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This suggests that the talk of war with Iran, though helpfully called, “loose talk,” is actually quite deliberate and orchestrated talk designed to create a mindset favoring war.
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Readers may remember Obama saying, as in a January 31, 2008, debate with Senator Clinton on Iraq, “I don’t want to just end the war, but I want to end the mindset that got us into war in the first place.” Well, more nakedly than usual, the U.S. public has been treated to the spectacle of high officials and a lobby linked to another country seeking to propel the United States into another Middle Eastern war. The majority of those allowed into print demonize Iran and treat as natural the possibility of bombing a country that actually allows inspection of its nuclear facilities and is a signatory to the Nuclear Non-Proliferation Treaty. General Dempsey, Defense Secretary Panetta, and some Israeli former intelligence officials point out that Iran does not have a nuclear bomb. Israel itself is not a signer of the Nuclear Non-Proliferation treaty, though is widely known to have a sizable undeclared nuclear weapons program.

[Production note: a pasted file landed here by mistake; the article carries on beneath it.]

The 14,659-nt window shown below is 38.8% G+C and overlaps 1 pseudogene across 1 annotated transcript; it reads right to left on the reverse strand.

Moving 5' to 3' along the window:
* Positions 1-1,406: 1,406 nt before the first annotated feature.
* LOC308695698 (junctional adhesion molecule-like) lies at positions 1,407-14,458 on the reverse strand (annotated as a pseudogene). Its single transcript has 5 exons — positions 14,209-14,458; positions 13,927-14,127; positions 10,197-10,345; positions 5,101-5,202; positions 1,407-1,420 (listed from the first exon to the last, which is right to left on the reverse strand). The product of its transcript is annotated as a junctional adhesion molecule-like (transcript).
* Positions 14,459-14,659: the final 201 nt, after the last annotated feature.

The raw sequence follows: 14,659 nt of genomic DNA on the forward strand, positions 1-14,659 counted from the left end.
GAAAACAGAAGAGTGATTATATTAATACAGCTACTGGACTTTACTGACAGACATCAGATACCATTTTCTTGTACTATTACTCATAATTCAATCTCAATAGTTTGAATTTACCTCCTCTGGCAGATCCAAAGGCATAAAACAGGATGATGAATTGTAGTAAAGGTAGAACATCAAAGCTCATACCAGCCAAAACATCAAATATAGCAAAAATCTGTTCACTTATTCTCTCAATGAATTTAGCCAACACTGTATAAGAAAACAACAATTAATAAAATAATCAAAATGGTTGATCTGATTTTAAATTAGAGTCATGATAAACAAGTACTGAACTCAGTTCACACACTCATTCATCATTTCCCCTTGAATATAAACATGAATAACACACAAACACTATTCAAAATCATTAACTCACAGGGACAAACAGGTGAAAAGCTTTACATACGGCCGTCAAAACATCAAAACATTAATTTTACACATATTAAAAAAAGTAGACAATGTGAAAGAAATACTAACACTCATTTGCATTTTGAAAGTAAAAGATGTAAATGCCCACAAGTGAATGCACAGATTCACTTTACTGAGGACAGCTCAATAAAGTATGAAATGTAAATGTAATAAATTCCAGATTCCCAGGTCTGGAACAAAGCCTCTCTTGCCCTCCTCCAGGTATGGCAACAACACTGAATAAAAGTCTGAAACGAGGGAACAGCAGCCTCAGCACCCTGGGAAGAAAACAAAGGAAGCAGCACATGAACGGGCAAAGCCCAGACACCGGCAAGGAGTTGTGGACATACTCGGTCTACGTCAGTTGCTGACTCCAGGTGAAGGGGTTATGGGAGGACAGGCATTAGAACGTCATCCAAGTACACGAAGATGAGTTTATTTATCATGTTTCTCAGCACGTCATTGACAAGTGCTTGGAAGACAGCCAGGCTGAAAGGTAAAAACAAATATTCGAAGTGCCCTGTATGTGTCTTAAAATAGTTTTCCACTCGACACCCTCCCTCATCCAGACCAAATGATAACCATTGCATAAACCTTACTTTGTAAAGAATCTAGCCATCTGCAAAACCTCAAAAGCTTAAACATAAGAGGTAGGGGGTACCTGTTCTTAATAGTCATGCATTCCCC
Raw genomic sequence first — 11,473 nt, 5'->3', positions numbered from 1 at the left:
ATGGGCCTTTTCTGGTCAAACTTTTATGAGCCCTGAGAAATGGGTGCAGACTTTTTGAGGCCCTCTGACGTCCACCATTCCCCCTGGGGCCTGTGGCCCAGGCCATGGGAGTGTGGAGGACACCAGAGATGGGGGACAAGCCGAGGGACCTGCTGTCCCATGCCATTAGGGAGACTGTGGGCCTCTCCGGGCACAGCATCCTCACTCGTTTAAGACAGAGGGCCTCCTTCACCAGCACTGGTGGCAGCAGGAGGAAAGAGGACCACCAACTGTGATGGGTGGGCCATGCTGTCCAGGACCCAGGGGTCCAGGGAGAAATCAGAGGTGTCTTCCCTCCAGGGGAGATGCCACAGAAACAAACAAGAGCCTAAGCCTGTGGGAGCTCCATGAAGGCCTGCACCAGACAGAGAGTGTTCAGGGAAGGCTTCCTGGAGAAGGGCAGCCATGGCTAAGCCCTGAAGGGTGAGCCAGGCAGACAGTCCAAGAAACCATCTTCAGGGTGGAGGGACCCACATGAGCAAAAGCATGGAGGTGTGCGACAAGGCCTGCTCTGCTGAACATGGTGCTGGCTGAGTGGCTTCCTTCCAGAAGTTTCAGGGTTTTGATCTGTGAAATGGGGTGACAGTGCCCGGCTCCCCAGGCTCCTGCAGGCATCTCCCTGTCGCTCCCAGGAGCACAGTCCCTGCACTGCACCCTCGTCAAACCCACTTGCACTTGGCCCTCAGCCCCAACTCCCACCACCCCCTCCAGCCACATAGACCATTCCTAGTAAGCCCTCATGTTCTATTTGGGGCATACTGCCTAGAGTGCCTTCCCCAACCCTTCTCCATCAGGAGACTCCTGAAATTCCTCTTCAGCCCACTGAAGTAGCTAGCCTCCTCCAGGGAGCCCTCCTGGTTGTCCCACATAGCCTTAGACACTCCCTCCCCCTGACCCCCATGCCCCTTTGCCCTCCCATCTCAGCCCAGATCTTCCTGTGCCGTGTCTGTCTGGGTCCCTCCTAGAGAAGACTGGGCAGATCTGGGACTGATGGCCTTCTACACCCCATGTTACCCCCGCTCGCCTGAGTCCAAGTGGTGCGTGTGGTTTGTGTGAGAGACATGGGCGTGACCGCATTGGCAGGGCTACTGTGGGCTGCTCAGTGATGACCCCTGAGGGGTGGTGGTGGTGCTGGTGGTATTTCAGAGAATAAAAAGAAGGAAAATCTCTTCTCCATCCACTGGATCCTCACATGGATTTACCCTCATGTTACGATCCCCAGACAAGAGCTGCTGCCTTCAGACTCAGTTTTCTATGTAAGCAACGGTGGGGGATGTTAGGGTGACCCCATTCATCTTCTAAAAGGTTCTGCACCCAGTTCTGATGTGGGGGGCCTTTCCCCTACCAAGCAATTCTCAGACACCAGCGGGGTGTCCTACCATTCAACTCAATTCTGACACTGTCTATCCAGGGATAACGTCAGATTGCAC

Steven Walt, a political science “Realist,” analyzes Iran’s possible desire to have the capacity to build a bomb; having “capacity” has not merited being bombed in the past. The step beyond capacity to actual possession seems to be the trigger for war with Iran that the U.S. President has signaled, with the repeated mantra that “all options are on the table.” This is a position that ostensibly rules out containment—a successful strategy with the Soviet Union and a number of other countries for many years. It is a position that suggests that the Iranian leadership might initiate a suicidal war—though Iran has not attacked any other country for generations, unlike other nations that may come to mind. For Walt and Mearsheimer, the primary threat to Israel’s existence is not Iran but the continuing occupation of Palestine, which is changing the nature of Israel into a more warlike and exclusivist state.